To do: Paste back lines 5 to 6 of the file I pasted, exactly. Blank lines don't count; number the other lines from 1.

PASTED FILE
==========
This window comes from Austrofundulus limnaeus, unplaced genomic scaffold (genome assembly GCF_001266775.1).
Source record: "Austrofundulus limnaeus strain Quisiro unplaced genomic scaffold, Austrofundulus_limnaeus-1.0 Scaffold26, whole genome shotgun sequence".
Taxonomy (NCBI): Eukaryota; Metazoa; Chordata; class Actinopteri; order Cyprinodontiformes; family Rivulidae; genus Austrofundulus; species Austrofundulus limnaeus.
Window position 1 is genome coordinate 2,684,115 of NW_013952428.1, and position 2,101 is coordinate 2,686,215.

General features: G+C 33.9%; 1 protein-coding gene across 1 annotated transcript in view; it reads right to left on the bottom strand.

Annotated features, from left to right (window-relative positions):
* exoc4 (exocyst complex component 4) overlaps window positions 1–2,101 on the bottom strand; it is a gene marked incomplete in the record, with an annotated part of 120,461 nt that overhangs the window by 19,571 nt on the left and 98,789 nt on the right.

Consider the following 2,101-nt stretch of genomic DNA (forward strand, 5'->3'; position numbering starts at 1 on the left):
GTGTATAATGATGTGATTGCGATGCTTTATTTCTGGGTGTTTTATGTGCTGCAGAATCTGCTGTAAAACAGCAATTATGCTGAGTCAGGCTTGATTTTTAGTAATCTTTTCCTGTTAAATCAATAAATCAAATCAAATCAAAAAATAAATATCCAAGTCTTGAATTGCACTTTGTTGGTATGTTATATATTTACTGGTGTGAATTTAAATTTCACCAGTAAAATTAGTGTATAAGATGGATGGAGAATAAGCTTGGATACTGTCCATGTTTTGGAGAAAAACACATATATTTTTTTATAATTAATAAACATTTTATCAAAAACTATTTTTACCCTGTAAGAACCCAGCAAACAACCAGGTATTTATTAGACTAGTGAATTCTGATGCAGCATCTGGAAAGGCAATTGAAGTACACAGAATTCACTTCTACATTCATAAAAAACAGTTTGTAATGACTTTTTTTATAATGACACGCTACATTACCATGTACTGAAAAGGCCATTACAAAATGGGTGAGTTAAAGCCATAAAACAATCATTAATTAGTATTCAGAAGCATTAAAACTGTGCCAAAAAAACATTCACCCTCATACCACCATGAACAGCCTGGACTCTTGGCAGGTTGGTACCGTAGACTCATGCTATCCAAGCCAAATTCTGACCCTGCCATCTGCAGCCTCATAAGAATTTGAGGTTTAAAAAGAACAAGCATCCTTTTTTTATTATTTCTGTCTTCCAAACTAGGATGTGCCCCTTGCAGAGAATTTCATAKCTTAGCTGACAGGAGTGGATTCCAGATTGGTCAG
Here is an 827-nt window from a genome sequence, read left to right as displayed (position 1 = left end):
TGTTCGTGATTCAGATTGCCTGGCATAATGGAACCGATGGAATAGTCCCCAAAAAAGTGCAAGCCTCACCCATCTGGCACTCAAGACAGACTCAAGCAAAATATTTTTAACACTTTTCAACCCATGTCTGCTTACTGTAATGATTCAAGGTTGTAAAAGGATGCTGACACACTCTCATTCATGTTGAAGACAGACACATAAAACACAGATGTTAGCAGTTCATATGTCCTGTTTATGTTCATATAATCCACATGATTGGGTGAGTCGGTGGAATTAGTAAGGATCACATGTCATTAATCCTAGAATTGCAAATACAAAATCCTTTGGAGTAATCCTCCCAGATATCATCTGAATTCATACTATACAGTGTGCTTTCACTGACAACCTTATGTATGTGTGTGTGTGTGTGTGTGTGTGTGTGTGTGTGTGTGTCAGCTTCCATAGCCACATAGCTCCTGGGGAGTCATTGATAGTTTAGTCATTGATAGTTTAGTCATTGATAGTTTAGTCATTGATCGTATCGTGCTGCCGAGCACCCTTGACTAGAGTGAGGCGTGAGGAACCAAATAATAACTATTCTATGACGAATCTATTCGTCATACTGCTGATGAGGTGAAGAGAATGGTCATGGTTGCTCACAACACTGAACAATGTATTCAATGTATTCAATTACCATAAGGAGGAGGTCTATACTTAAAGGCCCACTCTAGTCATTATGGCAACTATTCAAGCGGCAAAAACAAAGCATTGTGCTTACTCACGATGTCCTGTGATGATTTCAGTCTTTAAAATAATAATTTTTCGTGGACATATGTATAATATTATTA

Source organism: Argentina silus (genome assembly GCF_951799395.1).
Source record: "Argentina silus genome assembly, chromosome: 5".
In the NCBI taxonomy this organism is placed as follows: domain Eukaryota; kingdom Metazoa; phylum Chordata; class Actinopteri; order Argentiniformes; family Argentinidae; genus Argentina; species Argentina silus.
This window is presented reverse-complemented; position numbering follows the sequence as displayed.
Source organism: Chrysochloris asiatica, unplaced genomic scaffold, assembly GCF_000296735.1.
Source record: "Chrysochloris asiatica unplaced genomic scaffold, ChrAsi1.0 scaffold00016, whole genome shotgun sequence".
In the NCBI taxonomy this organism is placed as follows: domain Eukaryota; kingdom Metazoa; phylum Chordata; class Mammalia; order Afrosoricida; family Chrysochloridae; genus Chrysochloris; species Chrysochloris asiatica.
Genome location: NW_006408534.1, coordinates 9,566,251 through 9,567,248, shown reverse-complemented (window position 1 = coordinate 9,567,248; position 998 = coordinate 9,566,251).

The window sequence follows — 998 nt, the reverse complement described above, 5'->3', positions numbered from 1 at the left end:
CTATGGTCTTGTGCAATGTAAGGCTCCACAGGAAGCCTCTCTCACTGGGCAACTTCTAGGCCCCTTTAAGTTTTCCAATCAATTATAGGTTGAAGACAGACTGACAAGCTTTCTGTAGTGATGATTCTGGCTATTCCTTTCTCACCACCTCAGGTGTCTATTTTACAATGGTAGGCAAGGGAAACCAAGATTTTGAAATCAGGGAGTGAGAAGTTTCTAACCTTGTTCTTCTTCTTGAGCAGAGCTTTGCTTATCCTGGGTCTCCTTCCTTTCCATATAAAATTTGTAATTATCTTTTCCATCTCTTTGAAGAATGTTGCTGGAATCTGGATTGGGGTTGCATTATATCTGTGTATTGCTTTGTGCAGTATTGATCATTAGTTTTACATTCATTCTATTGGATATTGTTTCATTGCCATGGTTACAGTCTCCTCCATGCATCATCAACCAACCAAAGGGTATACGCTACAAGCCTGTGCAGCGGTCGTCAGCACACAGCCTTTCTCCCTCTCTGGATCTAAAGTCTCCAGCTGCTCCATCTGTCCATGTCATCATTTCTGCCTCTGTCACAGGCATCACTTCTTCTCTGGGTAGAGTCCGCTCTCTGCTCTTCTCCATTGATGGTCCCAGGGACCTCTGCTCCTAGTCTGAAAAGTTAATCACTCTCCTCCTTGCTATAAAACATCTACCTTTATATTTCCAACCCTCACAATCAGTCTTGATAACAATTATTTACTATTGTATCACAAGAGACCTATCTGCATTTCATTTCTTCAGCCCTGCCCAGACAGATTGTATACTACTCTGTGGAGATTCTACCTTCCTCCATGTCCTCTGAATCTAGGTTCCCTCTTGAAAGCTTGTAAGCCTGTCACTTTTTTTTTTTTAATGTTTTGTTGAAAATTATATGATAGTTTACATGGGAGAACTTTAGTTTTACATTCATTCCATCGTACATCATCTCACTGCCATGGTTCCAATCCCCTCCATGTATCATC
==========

General features: G+C 33.9%; 1 protein-coding gene across 1 annotated transcript in view; it reads right to left on the bottom strand.

Annotated features, from left to right (window-relative positions):